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(C) 14 out of 156
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Rating Guide
None = Unmissable

= Unwatchable
Page number refers to the Fringe programme



C-90 - Daniel Kitson. (Page 156).

Drams None.
Venue Traverse Theatre.
Address Cambridge Street.
Reviewer Leanna Rance.

Daniel Kitson returns to the Traverse in 2006, with another breathtaking, beautifully-crafted piece of contemporary writing. C-90 is a one-man piece de resistance, delivered unfalteringly and with total commitment. The term genius is bandied about rather too readily these days, but here it unequivocally applies.

C-90, is the tale of Henry, an eccentric, reclusive tape archivist, who during the course of his final day at work, receives a strange and unexpected retirement gift. This leads him to urgently reflect upon the now defunct treasures, contained within his library. Intimately acquainted with every story of love, betrayal and loss, immortalised on the hundreds of compilation tapes in his collection – we learn he can place every tape by sense, memory, sight, touch and smell – but has never once listened to the music contained therein.

Kitson leads us on a fascinating journey, as we meander through the interconnected yet random lives of a series of unassuming, ordinary individuals. The tales are both simple and transcendent. Kitson’s stream-of-consciousness approach to story-telling is exhilarating. His trademark 60-words-per-minute delivery, leaving the audience open-mouthed with delight, as he pivots from exquisite humour to poignancy within the space of a sentence. An adept visual raconteur, Kitson inhabits his characters worlds so emphatically that disbelief is utterly suspended, and his creations take three-dimensional form before our eyes.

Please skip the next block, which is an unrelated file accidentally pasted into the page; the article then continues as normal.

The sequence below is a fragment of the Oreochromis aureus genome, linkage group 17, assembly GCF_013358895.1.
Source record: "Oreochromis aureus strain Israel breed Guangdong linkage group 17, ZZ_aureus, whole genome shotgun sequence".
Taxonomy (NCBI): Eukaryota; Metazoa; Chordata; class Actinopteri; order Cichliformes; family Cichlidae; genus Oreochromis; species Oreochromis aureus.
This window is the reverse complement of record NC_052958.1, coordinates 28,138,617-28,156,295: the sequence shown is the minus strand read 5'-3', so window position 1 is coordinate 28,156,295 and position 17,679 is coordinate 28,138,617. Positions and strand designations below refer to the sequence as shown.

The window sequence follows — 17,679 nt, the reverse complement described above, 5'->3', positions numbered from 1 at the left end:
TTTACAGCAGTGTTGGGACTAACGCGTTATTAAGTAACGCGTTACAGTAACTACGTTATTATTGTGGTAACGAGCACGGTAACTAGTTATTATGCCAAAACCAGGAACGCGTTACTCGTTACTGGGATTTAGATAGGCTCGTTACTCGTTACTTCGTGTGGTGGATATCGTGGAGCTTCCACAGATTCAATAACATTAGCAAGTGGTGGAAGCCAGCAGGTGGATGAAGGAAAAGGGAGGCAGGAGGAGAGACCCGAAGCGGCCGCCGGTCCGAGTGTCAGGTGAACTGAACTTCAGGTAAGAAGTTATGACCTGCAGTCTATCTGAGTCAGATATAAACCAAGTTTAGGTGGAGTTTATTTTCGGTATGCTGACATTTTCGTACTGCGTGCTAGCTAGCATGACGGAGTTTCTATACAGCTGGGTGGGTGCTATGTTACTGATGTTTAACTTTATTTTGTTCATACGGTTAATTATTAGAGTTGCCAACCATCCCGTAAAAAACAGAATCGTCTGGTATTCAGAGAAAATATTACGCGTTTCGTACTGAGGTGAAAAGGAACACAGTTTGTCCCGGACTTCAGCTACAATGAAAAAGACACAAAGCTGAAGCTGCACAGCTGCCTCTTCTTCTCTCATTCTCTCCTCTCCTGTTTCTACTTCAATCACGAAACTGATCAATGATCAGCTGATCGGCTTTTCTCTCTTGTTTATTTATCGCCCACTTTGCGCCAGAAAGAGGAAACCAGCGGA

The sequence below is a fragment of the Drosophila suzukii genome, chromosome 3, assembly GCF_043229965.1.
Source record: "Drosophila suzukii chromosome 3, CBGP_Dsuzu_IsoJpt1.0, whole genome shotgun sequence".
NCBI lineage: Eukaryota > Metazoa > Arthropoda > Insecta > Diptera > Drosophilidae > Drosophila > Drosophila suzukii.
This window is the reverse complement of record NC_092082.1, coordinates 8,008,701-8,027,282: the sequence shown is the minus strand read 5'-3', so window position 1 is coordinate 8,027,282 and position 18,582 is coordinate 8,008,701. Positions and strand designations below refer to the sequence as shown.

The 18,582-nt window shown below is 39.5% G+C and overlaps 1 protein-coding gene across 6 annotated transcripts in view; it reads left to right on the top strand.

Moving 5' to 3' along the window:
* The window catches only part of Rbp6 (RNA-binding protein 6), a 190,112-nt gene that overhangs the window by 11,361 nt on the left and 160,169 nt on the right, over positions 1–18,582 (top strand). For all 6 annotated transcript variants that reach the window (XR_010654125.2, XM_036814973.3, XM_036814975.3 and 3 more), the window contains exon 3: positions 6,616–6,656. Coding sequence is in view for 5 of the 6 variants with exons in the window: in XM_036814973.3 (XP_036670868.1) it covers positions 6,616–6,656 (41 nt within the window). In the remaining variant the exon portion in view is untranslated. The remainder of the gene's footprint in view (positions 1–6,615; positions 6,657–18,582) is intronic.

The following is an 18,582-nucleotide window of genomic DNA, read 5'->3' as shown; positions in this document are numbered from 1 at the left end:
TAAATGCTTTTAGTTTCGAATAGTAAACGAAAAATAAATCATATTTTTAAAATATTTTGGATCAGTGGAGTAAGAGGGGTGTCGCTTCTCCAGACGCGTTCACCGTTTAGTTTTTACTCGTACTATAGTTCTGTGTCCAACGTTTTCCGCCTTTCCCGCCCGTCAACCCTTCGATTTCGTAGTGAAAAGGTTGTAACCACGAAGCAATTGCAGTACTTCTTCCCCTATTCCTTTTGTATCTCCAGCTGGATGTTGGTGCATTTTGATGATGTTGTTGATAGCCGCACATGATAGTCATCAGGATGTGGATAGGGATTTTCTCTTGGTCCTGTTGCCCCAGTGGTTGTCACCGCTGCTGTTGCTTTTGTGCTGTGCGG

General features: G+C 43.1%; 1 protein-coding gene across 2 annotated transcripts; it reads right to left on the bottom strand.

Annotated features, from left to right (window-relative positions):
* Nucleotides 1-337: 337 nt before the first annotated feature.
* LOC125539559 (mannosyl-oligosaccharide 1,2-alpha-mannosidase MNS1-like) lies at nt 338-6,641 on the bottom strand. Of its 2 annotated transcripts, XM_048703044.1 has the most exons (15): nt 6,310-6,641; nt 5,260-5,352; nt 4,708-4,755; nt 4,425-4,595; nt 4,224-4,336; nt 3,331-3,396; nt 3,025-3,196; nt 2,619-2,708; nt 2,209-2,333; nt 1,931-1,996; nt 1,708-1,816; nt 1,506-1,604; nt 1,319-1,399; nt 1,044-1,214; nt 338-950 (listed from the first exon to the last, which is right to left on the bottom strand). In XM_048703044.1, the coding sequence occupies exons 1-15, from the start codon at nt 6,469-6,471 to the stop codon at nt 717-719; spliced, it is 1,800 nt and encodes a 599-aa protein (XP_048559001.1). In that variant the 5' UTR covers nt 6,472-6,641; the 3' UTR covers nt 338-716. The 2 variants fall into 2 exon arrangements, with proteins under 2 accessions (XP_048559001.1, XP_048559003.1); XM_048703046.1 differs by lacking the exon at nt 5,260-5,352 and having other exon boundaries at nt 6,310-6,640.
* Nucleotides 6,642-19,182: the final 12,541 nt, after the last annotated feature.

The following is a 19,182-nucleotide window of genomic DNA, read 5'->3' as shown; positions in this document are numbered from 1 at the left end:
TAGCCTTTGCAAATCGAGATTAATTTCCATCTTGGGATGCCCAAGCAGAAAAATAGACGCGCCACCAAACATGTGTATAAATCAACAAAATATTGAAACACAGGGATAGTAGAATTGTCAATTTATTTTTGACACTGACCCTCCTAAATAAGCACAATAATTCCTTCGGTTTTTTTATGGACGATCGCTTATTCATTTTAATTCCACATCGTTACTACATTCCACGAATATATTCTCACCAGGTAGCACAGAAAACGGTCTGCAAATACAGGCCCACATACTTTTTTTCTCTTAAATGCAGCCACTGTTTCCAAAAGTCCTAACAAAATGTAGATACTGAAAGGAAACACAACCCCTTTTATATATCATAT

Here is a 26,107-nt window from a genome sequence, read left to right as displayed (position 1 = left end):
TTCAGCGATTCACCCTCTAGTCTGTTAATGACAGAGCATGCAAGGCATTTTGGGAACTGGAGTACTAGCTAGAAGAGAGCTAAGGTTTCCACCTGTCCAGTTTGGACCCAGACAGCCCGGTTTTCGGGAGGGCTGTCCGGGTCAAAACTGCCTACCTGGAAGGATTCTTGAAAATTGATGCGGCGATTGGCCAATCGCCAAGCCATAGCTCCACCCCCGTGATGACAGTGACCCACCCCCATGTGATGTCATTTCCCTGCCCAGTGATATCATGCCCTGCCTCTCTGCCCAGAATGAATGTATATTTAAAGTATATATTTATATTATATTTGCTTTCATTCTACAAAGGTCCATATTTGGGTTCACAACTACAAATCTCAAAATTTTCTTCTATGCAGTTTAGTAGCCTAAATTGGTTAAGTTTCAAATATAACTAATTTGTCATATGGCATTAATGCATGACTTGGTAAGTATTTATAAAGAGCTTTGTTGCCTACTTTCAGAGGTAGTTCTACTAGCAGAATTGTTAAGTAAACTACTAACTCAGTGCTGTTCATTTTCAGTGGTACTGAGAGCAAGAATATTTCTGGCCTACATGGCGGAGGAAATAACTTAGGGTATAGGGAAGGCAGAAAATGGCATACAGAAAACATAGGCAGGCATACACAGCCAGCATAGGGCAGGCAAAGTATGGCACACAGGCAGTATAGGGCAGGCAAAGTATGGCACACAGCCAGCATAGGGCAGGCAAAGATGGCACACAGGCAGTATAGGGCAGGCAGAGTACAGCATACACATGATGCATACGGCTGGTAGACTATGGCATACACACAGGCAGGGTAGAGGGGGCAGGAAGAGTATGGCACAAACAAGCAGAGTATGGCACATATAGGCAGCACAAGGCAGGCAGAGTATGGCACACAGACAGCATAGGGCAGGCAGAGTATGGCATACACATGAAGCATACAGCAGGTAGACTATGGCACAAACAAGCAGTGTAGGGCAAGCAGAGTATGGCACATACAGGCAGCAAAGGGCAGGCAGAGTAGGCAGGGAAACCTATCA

It’s only in the final, uplifting 30 seconds of the play, as we say goodbye to Henry, that I realize that along with the majority of the audience, I am struggling with a lump in the throat and a tear in the eye.
Unmissable.
© Leanna Rance - 11 August 2006 - Published on EdinburghGuide.com.
Runs to 27 August at 22.30 every day, excepting 14, 21.
Company - Daniel Kitson.


   

Cantata for Acquiesence. (Page 153).
Drams .
Venue Venue 13 (Venue 13).
Address .Lochend Close, Canongate.
Reviewer Vivien Devlin .